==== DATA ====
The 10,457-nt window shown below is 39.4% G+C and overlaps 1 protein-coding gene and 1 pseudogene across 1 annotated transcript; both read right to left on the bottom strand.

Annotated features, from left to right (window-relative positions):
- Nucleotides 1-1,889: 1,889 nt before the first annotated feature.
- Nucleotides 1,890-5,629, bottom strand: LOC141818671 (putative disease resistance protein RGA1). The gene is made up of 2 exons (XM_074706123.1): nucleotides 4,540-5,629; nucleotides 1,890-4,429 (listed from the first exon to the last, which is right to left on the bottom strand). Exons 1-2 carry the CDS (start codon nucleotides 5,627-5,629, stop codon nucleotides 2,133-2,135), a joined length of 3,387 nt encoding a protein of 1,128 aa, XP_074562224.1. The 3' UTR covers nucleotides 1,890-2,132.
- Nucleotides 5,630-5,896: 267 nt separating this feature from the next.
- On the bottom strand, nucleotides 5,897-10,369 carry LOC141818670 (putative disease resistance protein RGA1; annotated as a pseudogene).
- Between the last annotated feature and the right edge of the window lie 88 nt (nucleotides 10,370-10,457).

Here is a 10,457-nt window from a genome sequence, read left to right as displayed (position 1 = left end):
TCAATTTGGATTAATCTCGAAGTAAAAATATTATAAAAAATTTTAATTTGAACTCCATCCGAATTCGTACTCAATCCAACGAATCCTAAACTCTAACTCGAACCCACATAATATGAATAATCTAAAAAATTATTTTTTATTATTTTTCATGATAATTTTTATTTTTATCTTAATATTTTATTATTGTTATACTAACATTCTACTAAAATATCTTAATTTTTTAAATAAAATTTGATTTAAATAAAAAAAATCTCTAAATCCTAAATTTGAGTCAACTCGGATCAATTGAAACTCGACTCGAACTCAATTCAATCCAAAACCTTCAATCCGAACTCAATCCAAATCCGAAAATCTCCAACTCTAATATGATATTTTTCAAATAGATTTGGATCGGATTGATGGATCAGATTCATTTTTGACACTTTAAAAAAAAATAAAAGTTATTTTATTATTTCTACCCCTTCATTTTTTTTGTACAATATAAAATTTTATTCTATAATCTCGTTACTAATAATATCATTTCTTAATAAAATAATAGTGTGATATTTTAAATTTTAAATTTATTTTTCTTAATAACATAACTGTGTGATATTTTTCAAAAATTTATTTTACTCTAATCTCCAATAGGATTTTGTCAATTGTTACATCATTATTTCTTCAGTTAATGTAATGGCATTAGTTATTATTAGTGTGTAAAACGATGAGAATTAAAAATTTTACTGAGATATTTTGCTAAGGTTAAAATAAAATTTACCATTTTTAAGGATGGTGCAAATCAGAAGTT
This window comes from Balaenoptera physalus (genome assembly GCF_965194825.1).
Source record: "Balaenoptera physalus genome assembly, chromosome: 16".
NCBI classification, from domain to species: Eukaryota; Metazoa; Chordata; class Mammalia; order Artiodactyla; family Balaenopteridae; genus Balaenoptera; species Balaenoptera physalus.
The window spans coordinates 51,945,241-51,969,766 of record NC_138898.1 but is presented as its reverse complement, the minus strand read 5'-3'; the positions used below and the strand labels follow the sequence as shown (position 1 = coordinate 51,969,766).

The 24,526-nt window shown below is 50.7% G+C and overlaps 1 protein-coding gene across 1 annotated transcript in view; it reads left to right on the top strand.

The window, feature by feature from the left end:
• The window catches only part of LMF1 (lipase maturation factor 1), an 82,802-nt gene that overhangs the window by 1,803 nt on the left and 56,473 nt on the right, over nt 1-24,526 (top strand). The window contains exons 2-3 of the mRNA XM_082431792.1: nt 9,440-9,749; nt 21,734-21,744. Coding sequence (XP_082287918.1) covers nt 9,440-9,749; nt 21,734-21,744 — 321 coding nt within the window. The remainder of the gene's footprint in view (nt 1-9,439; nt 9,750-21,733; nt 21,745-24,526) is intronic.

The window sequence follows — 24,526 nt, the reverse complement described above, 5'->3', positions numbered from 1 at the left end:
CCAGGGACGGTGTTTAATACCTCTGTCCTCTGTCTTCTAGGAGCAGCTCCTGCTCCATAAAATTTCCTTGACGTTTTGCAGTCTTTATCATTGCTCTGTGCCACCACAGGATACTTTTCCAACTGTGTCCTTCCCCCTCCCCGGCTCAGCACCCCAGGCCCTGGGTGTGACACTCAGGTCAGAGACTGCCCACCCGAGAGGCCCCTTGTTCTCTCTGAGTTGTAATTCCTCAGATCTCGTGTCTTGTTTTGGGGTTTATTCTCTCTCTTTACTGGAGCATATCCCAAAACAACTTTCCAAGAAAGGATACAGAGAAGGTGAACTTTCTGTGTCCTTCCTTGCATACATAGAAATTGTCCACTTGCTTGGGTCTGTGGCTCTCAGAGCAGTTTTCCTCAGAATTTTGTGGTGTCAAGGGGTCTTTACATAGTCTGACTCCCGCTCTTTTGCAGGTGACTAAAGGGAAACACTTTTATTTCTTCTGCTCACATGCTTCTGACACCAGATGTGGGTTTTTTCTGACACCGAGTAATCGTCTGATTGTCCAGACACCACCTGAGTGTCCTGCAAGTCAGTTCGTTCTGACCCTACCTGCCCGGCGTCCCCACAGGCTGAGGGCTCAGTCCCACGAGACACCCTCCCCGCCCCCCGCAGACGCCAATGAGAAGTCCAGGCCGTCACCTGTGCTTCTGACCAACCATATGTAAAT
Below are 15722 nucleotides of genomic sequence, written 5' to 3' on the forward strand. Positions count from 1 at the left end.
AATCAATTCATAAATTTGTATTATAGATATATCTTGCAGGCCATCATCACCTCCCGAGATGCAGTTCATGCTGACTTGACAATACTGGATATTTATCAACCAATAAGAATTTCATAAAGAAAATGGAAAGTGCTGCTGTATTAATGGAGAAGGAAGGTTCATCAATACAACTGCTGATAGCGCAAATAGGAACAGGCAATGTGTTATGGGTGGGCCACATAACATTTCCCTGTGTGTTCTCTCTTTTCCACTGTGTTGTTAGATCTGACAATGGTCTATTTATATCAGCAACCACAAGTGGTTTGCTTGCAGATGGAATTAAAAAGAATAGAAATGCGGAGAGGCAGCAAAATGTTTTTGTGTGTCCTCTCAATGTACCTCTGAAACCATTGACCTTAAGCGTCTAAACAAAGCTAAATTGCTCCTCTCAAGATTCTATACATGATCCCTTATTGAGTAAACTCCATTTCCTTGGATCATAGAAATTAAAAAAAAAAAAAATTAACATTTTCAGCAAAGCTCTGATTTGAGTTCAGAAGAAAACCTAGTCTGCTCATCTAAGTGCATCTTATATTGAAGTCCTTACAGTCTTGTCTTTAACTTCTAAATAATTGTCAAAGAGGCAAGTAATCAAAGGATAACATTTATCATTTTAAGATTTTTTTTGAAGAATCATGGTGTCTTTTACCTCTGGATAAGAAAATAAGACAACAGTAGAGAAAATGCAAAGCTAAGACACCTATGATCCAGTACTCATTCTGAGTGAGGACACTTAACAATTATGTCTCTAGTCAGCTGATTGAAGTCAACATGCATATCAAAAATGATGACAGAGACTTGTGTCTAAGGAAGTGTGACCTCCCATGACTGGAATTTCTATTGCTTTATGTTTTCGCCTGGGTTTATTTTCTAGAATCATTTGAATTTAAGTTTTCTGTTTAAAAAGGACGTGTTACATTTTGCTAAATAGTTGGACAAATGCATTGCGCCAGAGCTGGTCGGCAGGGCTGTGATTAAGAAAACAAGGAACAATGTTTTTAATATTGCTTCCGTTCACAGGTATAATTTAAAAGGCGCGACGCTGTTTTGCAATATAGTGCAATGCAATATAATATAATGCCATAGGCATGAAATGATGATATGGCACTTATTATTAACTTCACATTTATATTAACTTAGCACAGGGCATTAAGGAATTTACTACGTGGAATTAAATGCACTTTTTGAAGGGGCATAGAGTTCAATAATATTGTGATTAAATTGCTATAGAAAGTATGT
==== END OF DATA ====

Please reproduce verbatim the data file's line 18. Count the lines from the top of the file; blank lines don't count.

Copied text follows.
CCAGGGACGGTGTTTAATACCTCTGTCCTCTGTCTTCTAGGAGCAGCTCCTGCTCCATAAAATTTCCTTGACGTTTTGCAGTCTTTATCATTGCTCTGTGCCACCACAGGATACTTTTCCAACTGTGTCCTTCCCCCTCCCCGGCTCAGCACCCCAGGCCCTGGGTGTGACACTCAGGTCAGAGACTGCCCACCCGAGAGGCCCCTTGTTCTCTCTGAGTTGTAATTCCTCAGATCTCGTGTCTTGTTTTGGGGTTTATTCTCTCTCTTTACTGGAGCATATCCCAAAACAACTTTCCAAGAAAGGATACAGAGAAGGTGAACTTTCTGTGTCCTTCCTTGCATACATAGAAATTGTCCACTTGCTTGGGTCTGTGGCTCTCAGAGCAGTTTTCCTCAGAATTTTGTGGTGTCAAGGGGTCTTTACATAGTCTGACTCCCGCTCTTTTGCAGGTGACTAAAGGGAAACACTTTTATTTCTTCTGCTCACATGCTTCTGACACCAGATGTGGGTTTTTTCTGACACCGAGTAATCGTCTGATTGTCCAGACACCACCTGAGTGTCCTGCAAGTCAGTTCGTTCTGACCCTACCTGCCCGGCGTCCCCACAGGCTGAGGGCTCAGTCCCACGAGACACCCTCCCCGCCCCCCGCAGACGCCAATGAGAAGTCCAGGCCGTCACCTGTGCTTCTGACCAACCATATGTAAAT